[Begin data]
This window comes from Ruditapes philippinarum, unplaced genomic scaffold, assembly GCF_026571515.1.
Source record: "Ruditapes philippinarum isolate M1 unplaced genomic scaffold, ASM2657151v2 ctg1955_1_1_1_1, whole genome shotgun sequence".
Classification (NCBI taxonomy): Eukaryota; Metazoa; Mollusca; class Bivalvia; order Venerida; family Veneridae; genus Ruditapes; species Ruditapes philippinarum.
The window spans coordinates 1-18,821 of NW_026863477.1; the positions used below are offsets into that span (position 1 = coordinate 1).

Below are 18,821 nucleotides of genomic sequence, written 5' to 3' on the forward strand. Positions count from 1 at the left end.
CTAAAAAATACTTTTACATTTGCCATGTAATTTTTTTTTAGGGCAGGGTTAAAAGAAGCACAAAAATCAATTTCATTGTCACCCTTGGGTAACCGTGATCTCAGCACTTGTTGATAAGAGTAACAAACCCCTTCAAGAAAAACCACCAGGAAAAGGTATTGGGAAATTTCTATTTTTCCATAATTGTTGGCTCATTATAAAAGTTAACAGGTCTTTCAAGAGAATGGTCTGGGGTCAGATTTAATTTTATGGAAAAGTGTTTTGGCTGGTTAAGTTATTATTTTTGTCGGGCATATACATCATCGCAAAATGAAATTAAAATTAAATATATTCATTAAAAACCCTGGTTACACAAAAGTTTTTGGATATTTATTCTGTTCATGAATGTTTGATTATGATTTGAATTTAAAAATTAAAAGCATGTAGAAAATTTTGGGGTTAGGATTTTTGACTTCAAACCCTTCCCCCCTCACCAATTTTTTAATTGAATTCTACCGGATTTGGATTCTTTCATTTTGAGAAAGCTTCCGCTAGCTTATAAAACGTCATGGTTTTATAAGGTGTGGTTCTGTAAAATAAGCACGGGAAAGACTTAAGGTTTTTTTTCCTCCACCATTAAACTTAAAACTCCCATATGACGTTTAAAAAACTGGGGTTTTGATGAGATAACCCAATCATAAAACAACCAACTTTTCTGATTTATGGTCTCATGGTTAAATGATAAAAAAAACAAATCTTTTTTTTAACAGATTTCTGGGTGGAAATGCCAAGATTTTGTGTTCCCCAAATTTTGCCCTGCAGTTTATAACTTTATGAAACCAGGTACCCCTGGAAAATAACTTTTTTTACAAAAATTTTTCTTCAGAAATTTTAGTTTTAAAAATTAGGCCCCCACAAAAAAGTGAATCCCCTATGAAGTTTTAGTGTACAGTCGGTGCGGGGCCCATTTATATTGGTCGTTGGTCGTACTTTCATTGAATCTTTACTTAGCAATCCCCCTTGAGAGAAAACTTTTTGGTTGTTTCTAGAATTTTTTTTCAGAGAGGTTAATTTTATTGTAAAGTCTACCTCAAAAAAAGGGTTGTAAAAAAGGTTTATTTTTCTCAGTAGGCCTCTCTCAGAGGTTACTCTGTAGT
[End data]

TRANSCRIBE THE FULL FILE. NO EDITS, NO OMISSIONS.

This window comes from Ruditapes philippinarum, unplaced genomic scaffold, assembly GCF_026571515.1.
Source record: "Ruditapes philippinarum isolate M1 unplaced genomic scaffold, ASM2657151v2 ctg1955_1_1_1_1, whole genome shotgun sequence".
Classification (NCBI taxonomy): Eukaryota; Metazoa; Mollusca; class Bivalvia; order Venerida; family Veneridae; genus Ruditapes; species Ruditapes philippinarum.
The window spans coordinates 1-18,821 of NW_026863477.1; the positions used below are offsets into that span (position 1 = coordinate 1).

Below are 18,821 nucleotides of genomic sequence, written 5' to 3' on the forward strand. Positions count from 1 at the left end.
CTAAAAAATACTTTTACATTTGCCATGTAATTTTTTTTTAGGGCAGGGTTAAAAGAAGCACAAAAATCAATTTCATTGTCACCCTTGGGTAACCGTGATCTCAGCACTTGTTGATAAGAGTAACAAACCCCTTCAAGAAAAACCACCAGGAAAAGGTATTGGGAAATTTCTATTTTTCCATAATTGTTGGCTCATTATAAAAGTTAACAGGTCTTTCAAGAGAATGGTCTGGGGTCAGATTTAATTTTATGGAAAAGTGTTTTGGCTGGTTAAGTTATTATTTTTGTCGGGCATATACATCATCGCAAAATGAAATTAAAATTAAATATATTCATTAAAAACCCTGGTTACACAAAAGTTTTTGGATATTTATTCTGTTCATGAATGTTTGATTATGATTTGAATTTAAAAATTAAAAGCATGTAGAAAATTTTGGGGTTAGGATTTTTGACTTCAAACCCTTCCCCCCTCACCAATTTTTTAATTGAATTCTACCGGATTTGGATTCTTTCATTTTGAGAAAGCTTCCGCTAGCTTATAAAACGTCATGGTTTTATAAGGTGTGGTTCTGTAAAATAAGCACGGGAAAGACTTAAGGTTTTTTTTCCTCCACCATTAAACTTAAAACTCCCATATGACGTTTAAAAAACTGGGGTTTTGATGAGATAACCCAATCATAAAACAACCAACTTTTCTGATTTATGGTCTCATGGTTAAATGATAAAAAAAACAAATCTTTTTTTTAACAGATTTCTGGGTGGAAATGCCAAGATTTTGTGTTCCCCAAATTTTGCCCTGCAGTTTATAACTTTATGAAACCAGGTACCCCTGGAAAATAACTTTTTTTACAAAAATTTTTCTTCAGAAATTTTAGTTTTAAAAATTAGGCCCCCACAAAAAAGTGAATCCCCTATGAAGTTTTAGTGTACAGTCGGTGCGGGGCCCATTTATATTGGTCGTTGGTCGTACTTTCATTGAATCTTTACTTAGCAATCCCCCTTGAGAGAAAACTTTTTGGTTGTTTCTAGAATTTTTTTTCAGAGAGGTTAATTTTATTGTAAAGTCTACCTCAAAAAAAGGGTTGTAAAAAAGGTTTATTTTTCTCAGTAGGCCTCTCTCAGAGGTTACTCTGTAGT